At this busy time of year everyone is scurrying around shopping for the holidays. In sharp contrast to our variety of stores nearby with our good transportation was the local store for a particular neighborhood. In times gone by it was not so easy to get the bare necessities. What was not grown in a garden and canned or meat and poultry that was raised on the farm consisted of a few items purchased in the town’s little store or commissary. Sugar, coffee, flour, shoes, clothing or cloth to make clothing along with lamps were among the items obtained at the store. The commissary gave credit until payday to the family’s workers in the timber or sawmill. Tokens were sometimes given for pay redeemable only in the commissary.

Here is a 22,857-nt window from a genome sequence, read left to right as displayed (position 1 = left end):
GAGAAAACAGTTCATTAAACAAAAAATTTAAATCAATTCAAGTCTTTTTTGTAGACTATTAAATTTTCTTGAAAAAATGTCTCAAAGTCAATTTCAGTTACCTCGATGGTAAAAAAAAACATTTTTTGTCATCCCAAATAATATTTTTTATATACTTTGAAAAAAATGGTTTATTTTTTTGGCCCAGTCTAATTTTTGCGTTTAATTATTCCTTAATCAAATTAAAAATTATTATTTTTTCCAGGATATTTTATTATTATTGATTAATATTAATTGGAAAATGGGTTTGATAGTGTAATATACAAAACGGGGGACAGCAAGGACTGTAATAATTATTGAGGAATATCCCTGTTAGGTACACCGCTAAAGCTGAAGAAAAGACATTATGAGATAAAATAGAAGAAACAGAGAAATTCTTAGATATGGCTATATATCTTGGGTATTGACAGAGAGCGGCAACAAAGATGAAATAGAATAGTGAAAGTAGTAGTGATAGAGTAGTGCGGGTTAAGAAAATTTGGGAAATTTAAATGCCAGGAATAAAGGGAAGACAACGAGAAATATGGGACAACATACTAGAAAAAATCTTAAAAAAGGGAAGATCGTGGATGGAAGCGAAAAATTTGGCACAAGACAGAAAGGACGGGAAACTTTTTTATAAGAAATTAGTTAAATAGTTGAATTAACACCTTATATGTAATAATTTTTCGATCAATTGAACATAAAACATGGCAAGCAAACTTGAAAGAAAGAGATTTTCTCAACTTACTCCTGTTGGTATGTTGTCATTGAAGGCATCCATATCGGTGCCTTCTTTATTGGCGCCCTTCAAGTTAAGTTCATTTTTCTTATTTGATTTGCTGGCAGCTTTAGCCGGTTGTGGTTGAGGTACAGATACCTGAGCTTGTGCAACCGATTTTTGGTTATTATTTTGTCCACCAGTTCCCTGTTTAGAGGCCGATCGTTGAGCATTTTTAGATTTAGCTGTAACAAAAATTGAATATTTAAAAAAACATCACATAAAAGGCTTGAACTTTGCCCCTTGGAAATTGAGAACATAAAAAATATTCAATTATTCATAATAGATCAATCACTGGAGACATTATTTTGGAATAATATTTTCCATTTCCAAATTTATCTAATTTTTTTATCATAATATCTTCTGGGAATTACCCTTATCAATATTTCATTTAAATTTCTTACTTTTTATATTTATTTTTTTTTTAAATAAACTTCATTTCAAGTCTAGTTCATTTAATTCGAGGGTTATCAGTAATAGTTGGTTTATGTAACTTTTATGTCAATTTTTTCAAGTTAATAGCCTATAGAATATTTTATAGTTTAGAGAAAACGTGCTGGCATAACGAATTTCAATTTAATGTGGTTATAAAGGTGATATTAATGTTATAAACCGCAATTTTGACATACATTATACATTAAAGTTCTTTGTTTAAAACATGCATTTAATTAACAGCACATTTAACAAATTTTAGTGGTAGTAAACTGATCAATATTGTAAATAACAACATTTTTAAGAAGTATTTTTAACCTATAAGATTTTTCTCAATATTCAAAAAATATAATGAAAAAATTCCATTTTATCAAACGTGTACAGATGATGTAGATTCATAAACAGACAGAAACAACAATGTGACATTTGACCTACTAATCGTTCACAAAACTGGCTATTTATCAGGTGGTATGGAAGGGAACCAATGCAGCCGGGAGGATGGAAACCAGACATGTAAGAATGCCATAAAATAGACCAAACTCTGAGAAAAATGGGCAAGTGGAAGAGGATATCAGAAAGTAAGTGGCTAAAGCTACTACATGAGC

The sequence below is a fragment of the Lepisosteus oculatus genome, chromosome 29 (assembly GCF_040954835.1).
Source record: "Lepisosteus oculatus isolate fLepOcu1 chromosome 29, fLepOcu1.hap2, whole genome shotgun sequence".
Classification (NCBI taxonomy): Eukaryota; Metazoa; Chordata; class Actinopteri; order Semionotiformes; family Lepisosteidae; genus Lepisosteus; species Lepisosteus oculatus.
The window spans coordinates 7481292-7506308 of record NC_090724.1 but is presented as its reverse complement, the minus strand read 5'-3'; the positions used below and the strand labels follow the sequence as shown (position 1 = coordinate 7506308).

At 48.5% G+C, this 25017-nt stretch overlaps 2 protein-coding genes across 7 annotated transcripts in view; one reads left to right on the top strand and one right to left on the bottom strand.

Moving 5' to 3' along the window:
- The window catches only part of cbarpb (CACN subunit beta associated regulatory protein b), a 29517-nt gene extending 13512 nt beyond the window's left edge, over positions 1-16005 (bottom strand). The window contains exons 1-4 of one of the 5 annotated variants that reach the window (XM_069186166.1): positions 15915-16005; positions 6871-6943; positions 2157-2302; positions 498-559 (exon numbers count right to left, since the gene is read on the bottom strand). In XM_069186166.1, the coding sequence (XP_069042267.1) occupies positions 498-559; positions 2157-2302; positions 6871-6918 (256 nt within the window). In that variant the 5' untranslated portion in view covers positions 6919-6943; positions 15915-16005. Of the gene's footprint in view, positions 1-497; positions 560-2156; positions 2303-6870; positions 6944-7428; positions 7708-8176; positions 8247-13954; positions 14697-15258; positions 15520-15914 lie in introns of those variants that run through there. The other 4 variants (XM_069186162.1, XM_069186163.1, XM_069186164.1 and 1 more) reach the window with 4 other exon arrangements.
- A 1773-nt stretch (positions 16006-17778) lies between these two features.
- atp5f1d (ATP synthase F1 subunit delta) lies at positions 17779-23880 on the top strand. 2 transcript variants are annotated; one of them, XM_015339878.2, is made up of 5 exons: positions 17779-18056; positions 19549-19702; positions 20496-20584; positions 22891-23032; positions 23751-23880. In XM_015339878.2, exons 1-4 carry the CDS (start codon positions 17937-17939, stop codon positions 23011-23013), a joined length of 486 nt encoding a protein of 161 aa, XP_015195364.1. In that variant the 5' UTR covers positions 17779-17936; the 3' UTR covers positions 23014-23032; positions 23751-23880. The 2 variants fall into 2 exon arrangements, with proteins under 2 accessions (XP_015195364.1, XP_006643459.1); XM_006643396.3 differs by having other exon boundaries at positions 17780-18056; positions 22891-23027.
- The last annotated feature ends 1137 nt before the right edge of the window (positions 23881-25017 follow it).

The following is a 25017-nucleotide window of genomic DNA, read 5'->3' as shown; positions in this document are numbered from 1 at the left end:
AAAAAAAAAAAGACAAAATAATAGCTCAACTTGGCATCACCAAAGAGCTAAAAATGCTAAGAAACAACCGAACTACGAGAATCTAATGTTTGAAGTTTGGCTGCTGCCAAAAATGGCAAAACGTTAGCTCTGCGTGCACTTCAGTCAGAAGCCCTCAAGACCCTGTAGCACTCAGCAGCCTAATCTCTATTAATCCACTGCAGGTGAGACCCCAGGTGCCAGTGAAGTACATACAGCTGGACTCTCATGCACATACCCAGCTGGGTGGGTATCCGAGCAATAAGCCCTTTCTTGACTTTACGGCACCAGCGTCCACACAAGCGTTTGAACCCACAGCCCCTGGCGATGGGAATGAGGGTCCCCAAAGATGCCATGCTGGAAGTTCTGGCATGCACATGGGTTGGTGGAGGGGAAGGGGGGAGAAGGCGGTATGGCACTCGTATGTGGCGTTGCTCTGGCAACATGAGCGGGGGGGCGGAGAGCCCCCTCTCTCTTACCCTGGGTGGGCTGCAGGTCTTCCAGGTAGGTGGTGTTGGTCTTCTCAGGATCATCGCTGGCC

Allen Malphus’ General Store was open from 1892 to 1933 in Tusculum, Georgia. He had a blacksmith shop, general merchandise, Levi and other brands of clothing and a kerosene pump.
The Fetzger Commissary served the Marlow area and served workers in the Fetzer timber industry.
Life was very hard in the late 1800s through the depression years and shopping was very different from today.
This was written by Susan Exley from Historic Effingham Society. If you have photos or historical information to share contact her at 912-754-6681 or email email@example.com.